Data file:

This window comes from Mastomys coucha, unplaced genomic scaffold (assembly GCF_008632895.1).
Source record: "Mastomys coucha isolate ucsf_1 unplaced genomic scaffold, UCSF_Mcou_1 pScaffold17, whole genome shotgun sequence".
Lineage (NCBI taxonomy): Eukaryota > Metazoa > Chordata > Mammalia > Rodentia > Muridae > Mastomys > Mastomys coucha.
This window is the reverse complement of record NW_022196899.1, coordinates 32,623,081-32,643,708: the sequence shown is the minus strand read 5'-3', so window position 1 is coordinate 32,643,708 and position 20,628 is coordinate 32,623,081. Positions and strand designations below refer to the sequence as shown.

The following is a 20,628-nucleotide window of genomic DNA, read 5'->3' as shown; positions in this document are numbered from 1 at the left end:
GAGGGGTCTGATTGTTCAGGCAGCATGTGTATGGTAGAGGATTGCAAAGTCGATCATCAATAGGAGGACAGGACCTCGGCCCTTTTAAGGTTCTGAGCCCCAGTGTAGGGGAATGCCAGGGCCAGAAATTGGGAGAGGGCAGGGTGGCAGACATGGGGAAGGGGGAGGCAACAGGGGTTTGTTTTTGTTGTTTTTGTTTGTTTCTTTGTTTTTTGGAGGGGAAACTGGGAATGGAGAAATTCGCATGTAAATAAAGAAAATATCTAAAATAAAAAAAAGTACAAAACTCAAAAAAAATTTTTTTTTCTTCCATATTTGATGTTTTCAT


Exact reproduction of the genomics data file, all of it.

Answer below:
This window comes from Mastomys coucha, unplaced genomic scaffold (assembly GCF_008632895.1).
Source record: "Mastomys coucha isolate ucsf_1 unplaced genomic scaffold, UCSF_Mcou_1 pScaffold17, whole genome shotgun sequence".
Lineage (NCBI taxonomy): Eukaryota > Metazoa > Chordata > Mammalia > Rodentia > Muridae > Mastomys > Mastomys coucha.
This window is the reverse complement of record NW_022196899.1, coordinates 32,623,081-32,643,708: the sequence shown is the minus strand read 5'-3', so window position 1 is coordinate 32,643,708 and position 20,628 is coordinate 32,623,081. Positions and strand designations below refer to the sequence as shown.

The following is a 20,628-nucleotide window of genomic DNA, read 5'->3' as shown; positions in this document are numbered from 1 at the left end:
GAGGGGTCTGATTGTTCAGGCAGCATGTGTATGGTAGAGGATTGCAAAGTCGATCATCAATAGGAGGACAGGACCTCGGCCCTTTTAAGGTTCTGAGCCCCAGTGTAGGGGAATGCCAGGGCCAGAAATTGGGAGAGGGCAGGGTGGCAGACATGGGGAAGGGGGAGGCAACAGGGGTTTGTTTTTGTTGTTTTTGTTTGTTTCTTTGTTTTTTGGAGGGGAAACTGGGAATGGAGAAATTCGCATGTAAATAAAGAAAATATCTAAAATAAAAAAAAGTACAAAACTCAAAAAAAATTTTTTTTTCTTCCATATTTGATGTTTTCAT